Compaction Susceptibility of Select Alabama Piedmont and Upper Coastal Plain Ultisols
Type of DegreeMaster's Thesis
Crop Soils and Environmental Sciences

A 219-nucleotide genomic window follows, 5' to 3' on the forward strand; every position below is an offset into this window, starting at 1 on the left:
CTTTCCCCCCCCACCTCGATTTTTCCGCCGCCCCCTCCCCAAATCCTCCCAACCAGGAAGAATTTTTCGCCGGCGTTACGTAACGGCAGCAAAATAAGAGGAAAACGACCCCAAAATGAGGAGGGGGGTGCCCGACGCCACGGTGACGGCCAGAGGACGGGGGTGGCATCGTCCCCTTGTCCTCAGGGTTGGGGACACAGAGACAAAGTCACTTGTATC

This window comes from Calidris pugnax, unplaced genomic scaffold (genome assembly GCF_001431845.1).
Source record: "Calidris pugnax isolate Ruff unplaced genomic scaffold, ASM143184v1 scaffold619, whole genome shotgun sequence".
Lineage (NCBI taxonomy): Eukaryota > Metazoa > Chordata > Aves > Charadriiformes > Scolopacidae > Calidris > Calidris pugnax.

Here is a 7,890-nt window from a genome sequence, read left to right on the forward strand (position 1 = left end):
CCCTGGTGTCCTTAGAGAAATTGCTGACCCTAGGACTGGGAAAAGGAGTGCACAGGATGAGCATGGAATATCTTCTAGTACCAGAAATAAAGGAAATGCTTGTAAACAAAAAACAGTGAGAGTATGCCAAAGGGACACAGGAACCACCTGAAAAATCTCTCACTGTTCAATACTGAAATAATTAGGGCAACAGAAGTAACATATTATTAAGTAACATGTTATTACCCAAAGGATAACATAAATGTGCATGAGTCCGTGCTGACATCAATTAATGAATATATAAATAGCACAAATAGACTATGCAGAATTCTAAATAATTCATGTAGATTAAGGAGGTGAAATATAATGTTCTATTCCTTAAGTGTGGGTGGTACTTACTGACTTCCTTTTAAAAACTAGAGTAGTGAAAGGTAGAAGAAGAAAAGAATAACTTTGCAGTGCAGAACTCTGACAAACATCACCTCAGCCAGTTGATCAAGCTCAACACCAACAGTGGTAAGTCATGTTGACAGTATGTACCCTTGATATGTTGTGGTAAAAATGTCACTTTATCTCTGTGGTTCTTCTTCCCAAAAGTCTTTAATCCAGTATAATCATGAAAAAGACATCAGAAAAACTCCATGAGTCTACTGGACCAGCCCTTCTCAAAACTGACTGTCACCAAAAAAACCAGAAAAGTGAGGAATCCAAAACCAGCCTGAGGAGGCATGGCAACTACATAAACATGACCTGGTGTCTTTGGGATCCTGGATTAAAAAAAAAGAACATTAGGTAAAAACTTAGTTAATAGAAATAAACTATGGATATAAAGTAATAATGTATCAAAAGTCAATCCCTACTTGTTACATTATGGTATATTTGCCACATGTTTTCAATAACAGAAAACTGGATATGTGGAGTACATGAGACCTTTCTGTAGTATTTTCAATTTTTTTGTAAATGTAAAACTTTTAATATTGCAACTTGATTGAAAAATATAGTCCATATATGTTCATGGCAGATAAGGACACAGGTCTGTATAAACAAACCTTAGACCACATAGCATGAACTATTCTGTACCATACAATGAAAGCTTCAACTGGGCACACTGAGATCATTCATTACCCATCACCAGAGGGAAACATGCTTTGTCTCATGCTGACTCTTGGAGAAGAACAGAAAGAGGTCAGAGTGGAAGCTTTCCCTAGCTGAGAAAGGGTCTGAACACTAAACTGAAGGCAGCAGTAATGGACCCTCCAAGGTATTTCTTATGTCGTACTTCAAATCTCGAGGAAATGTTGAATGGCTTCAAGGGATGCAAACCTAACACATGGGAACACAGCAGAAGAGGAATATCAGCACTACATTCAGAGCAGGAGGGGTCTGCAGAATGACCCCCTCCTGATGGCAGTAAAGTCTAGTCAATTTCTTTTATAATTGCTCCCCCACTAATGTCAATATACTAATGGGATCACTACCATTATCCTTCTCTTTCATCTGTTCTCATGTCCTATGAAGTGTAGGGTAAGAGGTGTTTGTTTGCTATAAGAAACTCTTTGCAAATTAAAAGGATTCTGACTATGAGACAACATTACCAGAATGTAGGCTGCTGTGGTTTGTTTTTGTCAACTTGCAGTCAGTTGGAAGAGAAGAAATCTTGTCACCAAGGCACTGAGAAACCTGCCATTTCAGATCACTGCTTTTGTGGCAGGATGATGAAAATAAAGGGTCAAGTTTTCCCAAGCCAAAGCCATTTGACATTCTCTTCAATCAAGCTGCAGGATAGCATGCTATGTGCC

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The U.N. categorizes soil compaction as the most important type of physical soil degradation because of soil productivity and quality loss. Subsoil compaction causes great concern because it is difficult to remediate, particularly in forested settings. Soils vary in their reaction to applied dynamic and static forces and susceptibility to compaction based on physical, chemical, biological, and morphological properties. Soil mechanical approaches have developed indices and parameters that describe a soil’s behavior upon compaction for largely engineering applications, while little work has related these to soil morphological and pedological measures. Soil surveys and on-site pedological investigations describe soil morphological properties (e.g. horizonation, structure, consistence) that we hypothesize to be related to soil compaction susceptibility. In order to more fully understand relationships between soil properties and response to applied static and dynamic forces, a two-fold approach utilizing field-based trafficking and laboratory-based consolidometer experiments was used. In the first study, recently developed sensors were used to measure stress transferred through soil with depth during trafficking events for nine Alabama Piedmont sites where soils were Typic, Oxyaquic, and Rhodic Kanhapludults. Soils were described, sampled, and several near surface (0-40 cm) properties were measured. Sites were trafficked with five passes using a CAT 535D forestry skidder and soil morphological and physical properties were related to the resulting compactive forces. Sensors placed in subsurface (~12.5 cm) and subsoil (~25 cm) horizons (measured stress) responded systematically with depth to trafficking pressures. Bulk density increased (6% and 16% for overall and surface horizons, respectively) following trafficking. Soil texture (e.g. clay content, Atterberg limits) correlated with several other near surface properties (r = 0.21 to 0.77, p<0.10). Using principal components, loading factors indicated that textural properties (USDA texture, Atterberg limits) and volumetric water content described the majority of soil property variability. Stepwise linear and principal component regression indicated that soil physical properties (e.g. texture, volumetric water content, and bulk density) and, to a lesser extent, morphological properties (e.g. argillic depth, stratification ratios, and horizonation) were related to measured dynamic stress. In these select Alabama Kanhapludults, soil texture is highly related to sensor-based stress measurements, but morphological properties also describe a portion of variability. These properties are provided in soil surveys and soil descriptions, illustrating their utility in determining compaction susceptibility. In the second study, a consolidometer (static loads from 10-800 kPa) was used to develop compression indices and relate these to soil morphological and physical properties for surface (A), subsurface (E, BE) and subsoil (Bt) horizons (34) collected from Alabama Upper Coastal Plain and Piedmont Ultisols. Soils were described, sampled, and several near surface (0-40 cm) properties were measured. Surface horizons were more susceptible to bulk density change caused by compression (~35% vs ~20%) and had higher compression indices (CP) (0.24 vs 0.19) than subsurface or subsoil horizons. Uncorrelated factors developed using factor analysis indicated that textural properties (USDA texture, Atterberg limits, and Coefficient of Curvature) and dynamic properties (soil organic carbon (SOC), water content at 0.3 bar) described a significant portion of soil property variability. Stepwise linear and factor regression suggested that dynamic properties (SOC, bulk density), static properties (texture), and morphological properties (structure grade) affected compaction susceptibility. Compression indices were largely affected by SOC and texture (e.g. coefficient of curvature, % coarse fragments). Maximum bulk density (to 800 kPa) and bulk density change (from initial to 800 kPa) increased with greater SOC and decreased with structure grade development. The goal of these studies was to better understand compaction susceptibility of select southeastern U.S. Piedmont and Coastal Plain soils through relationships between near-surface soil properties and applied dynamic (soil stress translation) and static compression (consolidometer) measurements. In general, soil textural attributes describe approximately 15-30%, dynamic properties (SOC, WSA) describe approximately 40%, and morphological properties (structure grade) describe approximately 15% of compaction susceptibility variability. The aggregate results from this study illustrate that soil compaction susceptibility is influenced by static, dynamic, and morphological properties. Combining this understanding with pre-existing tools, such as soil surveys, can provide producers—particularly in the forest industry—with valuable information on which sites are more susceptible to compaction. This can contribute to an overall management plan that seeks to minimize the degradation of a precious, life supporting, finite resource—our soil.